When the children’s father booked the two of us on three consecutive flights from Washington, DC to Dunedin, New Zealand, with the idea that we could make an international connection in San Francisco with only a 90-minute layover… there were larger issues at stake than the fact that this kind of ticket has “I’m just asking for it” stamped under “time of departure.”
Six weeks before making this reservation, our son Andrew, whom we had not seen in over a year, had witnessed the birth of his own baby boy in scary and dramatic circumstances. Although a fine team of physicians ultimately placed a healthy baby in our son and daughter-in-law’s arms, Clay and I had not been there to support them because the hospital where this unexpectedly traumatic event occurred is 13,000 miles away on the bottom of New Zealand’s South Island.
Clay and I work, we don’t have a lot of time to take days off, so the goal was to make the 26,000-mile round trip as efficiently as possible.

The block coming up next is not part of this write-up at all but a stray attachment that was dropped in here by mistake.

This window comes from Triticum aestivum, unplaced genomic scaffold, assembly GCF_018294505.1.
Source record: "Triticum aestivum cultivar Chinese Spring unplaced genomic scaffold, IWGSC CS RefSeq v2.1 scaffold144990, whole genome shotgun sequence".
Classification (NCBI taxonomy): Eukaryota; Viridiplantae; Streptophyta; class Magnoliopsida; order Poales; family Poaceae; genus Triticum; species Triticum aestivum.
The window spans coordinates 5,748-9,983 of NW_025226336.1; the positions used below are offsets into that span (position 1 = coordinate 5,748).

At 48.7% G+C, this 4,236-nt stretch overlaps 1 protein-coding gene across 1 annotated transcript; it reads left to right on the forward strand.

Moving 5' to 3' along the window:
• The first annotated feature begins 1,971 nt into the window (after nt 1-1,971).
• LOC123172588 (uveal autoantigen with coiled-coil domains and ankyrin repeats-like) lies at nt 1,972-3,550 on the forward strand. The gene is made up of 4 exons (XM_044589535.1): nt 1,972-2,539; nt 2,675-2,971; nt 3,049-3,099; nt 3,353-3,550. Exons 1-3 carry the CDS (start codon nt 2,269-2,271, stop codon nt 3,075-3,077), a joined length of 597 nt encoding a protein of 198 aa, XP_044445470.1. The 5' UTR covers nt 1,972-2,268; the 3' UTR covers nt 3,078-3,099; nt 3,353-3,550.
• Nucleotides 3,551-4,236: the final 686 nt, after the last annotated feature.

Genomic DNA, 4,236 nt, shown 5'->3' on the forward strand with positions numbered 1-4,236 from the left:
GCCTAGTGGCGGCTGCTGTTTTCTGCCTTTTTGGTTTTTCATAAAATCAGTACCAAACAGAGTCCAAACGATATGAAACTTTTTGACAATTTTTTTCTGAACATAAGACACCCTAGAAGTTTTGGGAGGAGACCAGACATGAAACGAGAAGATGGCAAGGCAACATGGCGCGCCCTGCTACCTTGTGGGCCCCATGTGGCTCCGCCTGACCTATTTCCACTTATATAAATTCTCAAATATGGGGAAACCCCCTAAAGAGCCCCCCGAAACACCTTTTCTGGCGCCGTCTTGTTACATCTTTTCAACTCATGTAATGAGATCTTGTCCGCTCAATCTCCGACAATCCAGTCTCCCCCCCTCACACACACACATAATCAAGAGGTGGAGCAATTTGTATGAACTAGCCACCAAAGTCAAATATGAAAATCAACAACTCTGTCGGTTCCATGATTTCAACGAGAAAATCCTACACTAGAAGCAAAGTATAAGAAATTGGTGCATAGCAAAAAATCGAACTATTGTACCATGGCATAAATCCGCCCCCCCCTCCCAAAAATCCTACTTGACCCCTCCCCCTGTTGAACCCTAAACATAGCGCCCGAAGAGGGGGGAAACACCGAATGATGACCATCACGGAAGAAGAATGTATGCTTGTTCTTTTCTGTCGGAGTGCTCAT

So sure enough, our flight from Dulles to San Francisco doesn’t take off—it’s delayed exactly 90 minutes, and even as I am texting Andrew, “Still on tarmac. Going to miss connection in CA,” Clay turns to me and says confidently, “We can make it.”
Clay and I are, in fact, sun to cloud. He would assure you your lab results will be perfect while I’m wondering if you have chosen an executor for your estate. He would tell you dark energy and gravity hold the universe in perfect balance, while I would remind you there’s a voracious Black Hole at the center of the Milky Way and, holy cow, we’ve seen it. Our conflicting paradigms make me want to write meaningful haikus like a 7th grader. Haiku poems reflect a spiritual truth by evoking an image from nature. They are traditionally 5 syllables, followed by 7 syllables, then 5.